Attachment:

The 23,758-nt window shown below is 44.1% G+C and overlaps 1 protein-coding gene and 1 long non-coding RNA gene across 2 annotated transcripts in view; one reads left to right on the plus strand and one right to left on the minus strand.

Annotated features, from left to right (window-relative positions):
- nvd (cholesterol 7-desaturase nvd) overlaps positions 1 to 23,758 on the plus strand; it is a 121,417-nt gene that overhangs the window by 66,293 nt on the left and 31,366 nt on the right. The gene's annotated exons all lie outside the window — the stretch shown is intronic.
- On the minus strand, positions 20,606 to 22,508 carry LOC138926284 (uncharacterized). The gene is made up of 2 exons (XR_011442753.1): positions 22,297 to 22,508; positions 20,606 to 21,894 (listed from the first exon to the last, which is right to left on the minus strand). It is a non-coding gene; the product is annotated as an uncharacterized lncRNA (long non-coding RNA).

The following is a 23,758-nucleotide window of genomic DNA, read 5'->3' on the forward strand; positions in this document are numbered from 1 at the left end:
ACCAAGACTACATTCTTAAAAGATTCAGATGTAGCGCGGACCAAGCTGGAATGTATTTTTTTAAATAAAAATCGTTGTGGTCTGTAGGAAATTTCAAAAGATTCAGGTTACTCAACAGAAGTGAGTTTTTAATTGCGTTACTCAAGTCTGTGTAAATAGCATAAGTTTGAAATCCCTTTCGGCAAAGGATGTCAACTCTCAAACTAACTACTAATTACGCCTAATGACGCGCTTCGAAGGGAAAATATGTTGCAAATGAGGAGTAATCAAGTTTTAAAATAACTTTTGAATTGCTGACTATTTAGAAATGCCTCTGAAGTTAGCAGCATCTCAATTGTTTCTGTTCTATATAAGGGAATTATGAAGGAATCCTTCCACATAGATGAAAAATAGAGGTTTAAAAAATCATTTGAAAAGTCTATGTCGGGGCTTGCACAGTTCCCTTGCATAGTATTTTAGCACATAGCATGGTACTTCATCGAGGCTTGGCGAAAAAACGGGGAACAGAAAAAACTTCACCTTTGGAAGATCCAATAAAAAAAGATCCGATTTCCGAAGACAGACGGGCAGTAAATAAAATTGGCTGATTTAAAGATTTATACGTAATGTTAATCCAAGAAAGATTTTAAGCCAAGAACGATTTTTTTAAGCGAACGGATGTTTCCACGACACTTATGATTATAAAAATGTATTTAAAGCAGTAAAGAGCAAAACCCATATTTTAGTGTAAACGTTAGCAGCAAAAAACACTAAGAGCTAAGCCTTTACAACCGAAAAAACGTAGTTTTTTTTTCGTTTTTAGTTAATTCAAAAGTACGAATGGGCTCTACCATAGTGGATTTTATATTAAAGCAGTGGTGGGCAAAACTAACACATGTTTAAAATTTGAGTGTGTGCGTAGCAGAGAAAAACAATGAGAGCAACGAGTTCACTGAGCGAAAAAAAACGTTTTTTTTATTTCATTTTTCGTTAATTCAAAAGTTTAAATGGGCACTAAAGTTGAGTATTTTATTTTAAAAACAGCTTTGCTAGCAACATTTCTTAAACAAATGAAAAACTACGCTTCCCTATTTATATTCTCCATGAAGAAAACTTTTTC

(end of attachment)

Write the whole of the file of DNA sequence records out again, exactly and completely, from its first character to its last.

The 23,758-nt window shown below is 44.1% G+C and overlaps 1 protein-coding gene and 1 long non-coding RNA gene across 2 annotated transcripts in view; one reads left to right on the plus strand and one right to left on the minus strand.

Annotated features, from left to right (window-relative positions):
- nvd (cholesterol 7-desaturase nvd) overlaps positions 1 to 23,758 on the plus strand; it is a 121,417-nt gene that overhangs the window by 66,293 nt on the left and 31,366 nt on the right. The gene's annotated exons all lie outside the window — the stretch shown is intronic.
- On the minus strand, positions 20,606 to 22,508 carry LOC138926284 (uncharacterized). The gene is made up of 2 exons (XR_011442753.1): positions 22,297 to 22,508; positions 20,606 to 21,894 (listed from the first exon to the last, which is right to left on the minus strand). It is a non-coding gene; the product is annotated as an uncharacterized lncRNA (long non-coding RNA).

The following is a 23,758-nucleotide window of genomic DNA, read 5'->3' on the forward strand; positions in this document are numbered from 1 at the left end:
ACCAAGACTACATTCTTAAAAGATTCAGATGTAGCGCGGACCAAGCTGGAATGTATTTTTTTAAATAAAAATCGTTGTGGTCTGTAGGAAATTTCAAAAGATTCAGGTTACTCAACAGAAGTGAGTTTTTAATTGCGTTACTCAAGTCTGTGTAAATAGCATAAGTTTGAAATCCCTTTCGGCAAAGGATGTCAACTCTCAAACTAACTACTAATTACGCCTAATGACGCGCTTCGAAGGGAAAATATGTTGCAAATGAGGAGTAATCAAGTTTTAAAATAACTTTTGAATTGCTGACTATTTAGAAATGCCTCTGAAGTTAGCAGCATCTCAATTGTTTCTGTTCTATATAAGGGAATTATGAAGGAATCCTTCCACATAGATGAAAAATAGAGGTTTAAAAAATCATTTGAAAAGTCTATGTCGGGGCTTGCACAGTTCCCTTGCATAGTATTTTAGCACATAGCATGGTACTTCATCGAGGCTTGGCGAAAAAACGGGGAACAGAAAAAACTTCACCTTTGGAAGATCCAATAAAAAAAGATCCGATTTCCGAAGACAGACGGGCAGTAAATAAAATTGGCTGATTTAAAGATTTATACGTAATGTTAATCCAAGAAAGATTTTAAGCCAAGAACGATTTTTTTAAGCGAACGGATGTTTCCACGACACTTATGATTATAAAAATGTATTTAAAGCAGTAAAGAGCAAAACCCATATTTTAGTGTAAACGTTAGCAGCAAAAAACACTAAGAGCTAAGCCTTTACAACCGAAAAAACGTAGTTTTTTTTTCGTTTTTAGTTAATTCAAAAGTACGAATGGGCTCTACCATAGTGGATTTTATATTAAAGCAGTGGTGGGCAAAACTAACACATGTTTAAAATTTGAGTGTGTGCGTAGCAGAGAAAAACAATGAGAGCAACGAGTTCACTGAGCGAAAAAAAACGTTTTTTTTATTTCATTTTTCGTTAATTCAAAAGTTTAAATGGGCACTAAAGTTGAGTATTTTATTTTAAAAACAGCTTTGCTAGCAACATTTCTTAAACAAATGAAAAACTACGCTTCCCTATTTATATTCTCCATGAAGAAAACTTTTTC